4.1. Bisexual Behaviours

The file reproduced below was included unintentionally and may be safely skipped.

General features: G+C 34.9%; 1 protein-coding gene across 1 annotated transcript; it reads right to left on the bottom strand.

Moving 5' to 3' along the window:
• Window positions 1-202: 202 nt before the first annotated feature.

‘‘Of the three kinds of unfilial conducts, having no posterity to continue the family line is the gravest’’ is one of the traditional family values in China [32]. Chinese parents expect children to marry and have children to continue the family line [33, 34]. Previous studies have reported that 25–35% of Chinese MSM are currently married to a female [3537] and over 70% of MSM will potentially enter a heterosexual marriage during their lifetime due to social and family pressure [3840]. Married MSM often have unprotected sex with their wives not only for the reason of reproduction [41], but also an indication of husbands’ fidelity to their wives [42]. It has been reported that the rate of consistent condom use between MSM and female partners in the past six months is only 23.3% (95% CI: 11.3–42.1%) [12]. Moreover, a systematic review and meta-analysis estimated that about 68.0% of the HIV-positive Chinese MSM have unprotected vaginal intercourse (UVI) with their female partners [43]. Given that MSM who have sex with women is 1.3 (95% CI: 1.0–1.6) times higher risk of HIV compared to MSM who have sex with men only; female partners of bisexual MSM are at higher risk of HIV [44]. A recent study estimated that the HIV incidence among female partners of bisexual MSM has significantly increased 5.3 fold from 0.18 per 1000 person-years in 2002 to 0.88 per 1000 person-years in 2010 in China [45]. Bisexual behaviours of MSM pose potential threats of bridging HIV transmission to their female partners, spreading the epidemic into the general female population [46]. Disclosure of homosexuality is not common and only 11% of married Chinese MSM have disclosed their homosexuality to their wives [39]. Sexual harassment is common between homosexual men and their female partners, and 30% of wives have reported experiencing domestic violence by their homosexual or bisexual husbands [47].